By Jen Belanger
I never knew how sexy a female Elvis impersonator could be until I went to a drag king show called The Men of Club Casanova.
Upstairs at the dimly-lit El Mocambo on jackets and baggy jeans gulped down rye and Cokes, anticipating a raunchy and colourful drag show featuring women dressed as men.
In case anyone in attendance was confused, the first performer made the transformation abundantly clear. The night kicked off with a typical plain-jane, her brown hair hanging below her thin shoulders. As she danced energetically to new wave tunes, she peeled off her grey T-shirt and shorts revealing a sports-bra. The crowd cheered her on as she frantically wrapped her chest with electrical tape, stuffed socks down her leather chaps, slicked back her hair, put on a cowboy hat and began gyrating to “Jailhouse Rock.”
Her transformation was remarkable. Her resemblance to James Dean was mysteriously sexy. Eagerness heightened as some ladies waved green bills at the performer.
As guests joined the party, Will Munro collected cover charge and welcomed almost every guest by name. Munro also hosted Vazaleen, a queer rock club held on the last Friday of every month. Both nights are part of a queer rock scene that’s growing at the Elmo and will likely scatter if the new owner closes down the club on November 1 to build a dance studio. “This night is important because it showcases women in all personas whether they are male drags [or] cross dressers,” says Munro. “Diversity of gender isn’t represented well in society and it has every right to be expressed.”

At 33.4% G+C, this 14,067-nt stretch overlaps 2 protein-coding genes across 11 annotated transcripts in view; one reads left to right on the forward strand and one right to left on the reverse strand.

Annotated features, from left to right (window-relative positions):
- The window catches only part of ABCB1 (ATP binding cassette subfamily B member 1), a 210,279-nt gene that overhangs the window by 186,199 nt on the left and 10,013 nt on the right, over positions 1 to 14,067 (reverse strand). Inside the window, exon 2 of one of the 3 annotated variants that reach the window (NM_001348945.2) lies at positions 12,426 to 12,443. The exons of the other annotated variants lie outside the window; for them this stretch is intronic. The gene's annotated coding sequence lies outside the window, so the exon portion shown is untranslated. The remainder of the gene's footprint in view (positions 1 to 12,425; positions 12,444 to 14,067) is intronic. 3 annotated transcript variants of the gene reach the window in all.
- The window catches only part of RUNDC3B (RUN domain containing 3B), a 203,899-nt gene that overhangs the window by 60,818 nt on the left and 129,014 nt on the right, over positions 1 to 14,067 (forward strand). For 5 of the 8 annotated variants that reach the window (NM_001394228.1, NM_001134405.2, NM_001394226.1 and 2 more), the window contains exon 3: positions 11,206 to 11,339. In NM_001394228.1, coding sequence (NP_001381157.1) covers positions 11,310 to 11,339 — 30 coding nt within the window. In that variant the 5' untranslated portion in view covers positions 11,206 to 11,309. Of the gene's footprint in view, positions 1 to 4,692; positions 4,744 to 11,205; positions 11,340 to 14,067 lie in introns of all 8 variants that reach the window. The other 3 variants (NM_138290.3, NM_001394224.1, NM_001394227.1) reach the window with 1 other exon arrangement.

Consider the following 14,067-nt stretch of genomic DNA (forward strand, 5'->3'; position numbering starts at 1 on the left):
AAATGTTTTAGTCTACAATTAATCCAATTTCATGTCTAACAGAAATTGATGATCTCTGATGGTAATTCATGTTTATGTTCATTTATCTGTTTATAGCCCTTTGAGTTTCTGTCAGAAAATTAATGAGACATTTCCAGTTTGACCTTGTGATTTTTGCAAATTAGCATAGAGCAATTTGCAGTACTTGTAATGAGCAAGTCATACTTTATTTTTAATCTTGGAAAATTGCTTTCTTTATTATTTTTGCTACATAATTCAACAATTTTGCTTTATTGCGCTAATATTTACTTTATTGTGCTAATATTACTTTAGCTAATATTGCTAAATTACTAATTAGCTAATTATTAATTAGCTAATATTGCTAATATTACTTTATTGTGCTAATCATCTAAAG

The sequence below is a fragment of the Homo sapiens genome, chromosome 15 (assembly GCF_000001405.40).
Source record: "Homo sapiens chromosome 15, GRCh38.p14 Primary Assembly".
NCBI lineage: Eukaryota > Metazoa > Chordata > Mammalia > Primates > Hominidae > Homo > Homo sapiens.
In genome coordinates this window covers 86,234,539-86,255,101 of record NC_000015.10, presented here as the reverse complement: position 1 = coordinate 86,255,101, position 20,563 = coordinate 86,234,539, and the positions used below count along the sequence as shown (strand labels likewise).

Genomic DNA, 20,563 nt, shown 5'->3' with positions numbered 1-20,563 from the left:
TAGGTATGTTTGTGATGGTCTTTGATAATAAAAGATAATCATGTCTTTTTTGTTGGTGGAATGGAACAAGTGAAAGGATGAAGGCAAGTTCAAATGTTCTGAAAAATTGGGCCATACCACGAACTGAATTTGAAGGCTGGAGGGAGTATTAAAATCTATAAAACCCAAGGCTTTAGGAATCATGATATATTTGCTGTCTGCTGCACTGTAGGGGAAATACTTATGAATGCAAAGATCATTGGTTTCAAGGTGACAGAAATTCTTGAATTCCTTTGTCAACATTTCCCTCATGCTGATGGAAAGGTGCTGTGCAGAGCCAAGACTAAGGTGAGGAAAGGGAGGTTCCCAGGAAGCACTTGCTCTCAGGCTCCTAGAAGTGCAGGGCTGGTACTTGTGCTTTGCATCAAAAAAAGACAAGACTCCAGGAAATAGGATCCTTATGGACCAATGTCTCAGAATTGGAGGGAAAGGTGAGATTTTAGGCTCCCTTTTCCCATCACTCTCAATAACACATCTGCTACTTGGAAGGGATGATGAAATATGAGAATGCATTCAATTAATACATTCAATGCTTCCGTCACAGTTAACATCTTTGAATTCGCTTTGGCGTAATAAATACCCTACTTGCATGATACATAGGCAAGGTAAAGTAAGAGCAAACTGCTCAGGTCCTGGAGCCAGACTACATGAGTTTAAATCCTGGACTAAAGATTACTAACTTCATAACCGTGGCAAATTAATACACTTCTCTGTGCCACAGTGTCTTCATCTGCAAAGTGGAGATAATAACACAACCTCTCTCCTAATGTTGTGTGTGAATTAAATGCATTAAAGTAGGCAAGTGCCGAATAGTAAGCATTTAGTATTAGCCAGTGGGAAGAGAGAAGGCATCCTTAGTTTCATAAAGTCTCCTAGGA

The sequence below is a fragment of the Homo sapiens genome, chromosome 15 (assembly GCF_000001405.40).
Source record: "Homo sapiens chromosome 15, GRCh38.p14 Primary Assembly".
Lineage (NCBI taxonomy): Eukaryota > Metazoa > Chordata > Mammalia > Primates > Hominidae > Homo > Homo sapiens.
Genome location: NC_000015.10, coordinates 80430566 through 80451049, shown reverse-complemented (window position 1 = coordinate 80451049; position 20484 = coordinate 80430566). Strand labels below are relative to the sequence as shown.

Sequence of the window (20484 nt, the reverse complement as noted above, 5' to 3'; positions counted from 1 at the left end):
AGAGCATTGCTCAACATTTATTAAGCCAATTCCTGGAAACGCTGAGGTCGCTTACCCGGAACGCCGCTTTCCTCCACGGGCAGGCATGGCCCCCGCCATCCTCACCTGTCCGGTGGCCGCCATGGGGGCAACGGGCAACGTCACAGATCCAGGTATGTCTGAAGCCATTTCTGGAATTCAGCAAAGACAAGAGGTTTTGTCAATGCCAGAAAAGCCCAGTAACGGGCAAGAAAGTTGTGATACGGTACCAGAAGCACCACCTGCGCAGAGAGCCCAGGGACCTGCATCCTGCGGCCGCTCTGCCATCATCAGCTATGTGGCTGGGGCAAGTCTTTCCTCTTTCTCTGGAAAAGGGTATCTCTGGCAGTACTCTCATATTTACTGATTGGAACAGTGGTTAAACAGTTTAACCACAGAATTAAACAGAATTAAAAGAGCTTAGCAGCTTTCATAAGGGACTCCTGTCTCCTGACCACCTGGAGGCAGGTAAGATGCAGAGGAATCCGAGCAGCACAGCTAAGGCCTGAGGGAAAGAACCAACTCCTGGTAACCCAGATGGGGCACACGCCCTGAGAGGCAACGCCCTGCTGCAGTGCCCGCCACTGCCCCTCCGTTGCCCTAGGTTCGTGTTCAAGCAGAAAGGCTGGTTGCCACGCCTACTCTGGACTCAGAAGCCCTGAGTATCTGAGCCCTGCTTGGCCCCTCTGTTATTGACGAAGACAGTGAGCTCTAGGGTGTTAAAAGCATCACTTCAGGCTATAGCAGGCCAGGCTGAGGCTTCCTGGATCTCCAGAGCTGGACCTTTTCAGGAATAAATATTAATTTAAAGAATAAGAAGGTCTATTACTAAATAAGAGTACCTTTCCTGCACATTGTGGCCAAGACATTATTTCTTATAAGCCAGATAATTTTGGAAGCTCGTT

The performers didn’t have any problems expressing their personas. Mo B. Dick, who owned the original Club Casanova in New York, was the show’s ringleader. Her jokes were full of sexual energy and equally sexual humour as she introduced each act.
Thirty-three-year-old Mandy Siege nicknamed Mutha Fucka MC, came all the way from Melbourned, Australia. Known as the “original Aussie gangster rapper,” her painted-on goatee and back-framed glasses excentuated her mannish look.
“This is an incredible opportunity to shape masculinity in all forms,” she says. “It’s almost a female masculinity in the sense that you don’t have to be a man. I feel more brilliant as a person and ironically more womanly because of this lifestyle.” On stage, she kept the ladies cheering with lyrics about her girlfriend, Donna.
The only performer with a real penis was 29-year-old Antonio Caputo, “The German Gigolo.” Hailing from Berlin, he began 10 years ago as a go-go dancer at lesbian parties. In his stylish, ivory pimp-like suit and black hair, he squealed his patriotism over the music, “I love Germany!” before hitting the stage.
The energy radiating from this German was contagious. I found myself smiling in his presence and I knew he would be a hit with the dykes. After belting out Just A Gigolo/I Ain’t Got Nobody by David Lee Roth, he shouted to the ladies, “If you like my show, my name is Antonio Caputo! If you don’t like my show, my name is still Antonio Caputo!”
Caputo’s eyes turned serious as he added that sexuality isn’t something you open like a drawer, take out, put back in, and then close. “For me it’s about getting the most out of my life and being truly happy.”
Miss Ham Hock, the 1987 Pork Pageant Product Queen of Arkansas, was another colourful performer, to say the least. At 33, Hock (her real name is Lora Marie Williams) is a singer, actress and activist who lives in New York. She said that the night was about expending people’s consciousness.
“We represent the extreme – the far side of sexuality,” says Hock, who says she’s a gay man trapped in a woman’s body. “I am on the frontier of sexual freedom. I can be a woman, then a man, then go back again.” The twisted beauty queen stood well over six feet in her leopard print dress and high heels as she belted out Broadway tunes and shook her almost-bare bottom to the ecstatic crowd.
The top floor of the Elmo was a blast for any sexual preference and it would be a shame to see this disappear. I went without knowing what to expect and was pleasantly surprised by the hour and a half show of sexual humour, raunchy talk, big, blonde wigs, gruff leather get-ups and self-expression.
I’ll never look at James Dean the same way again.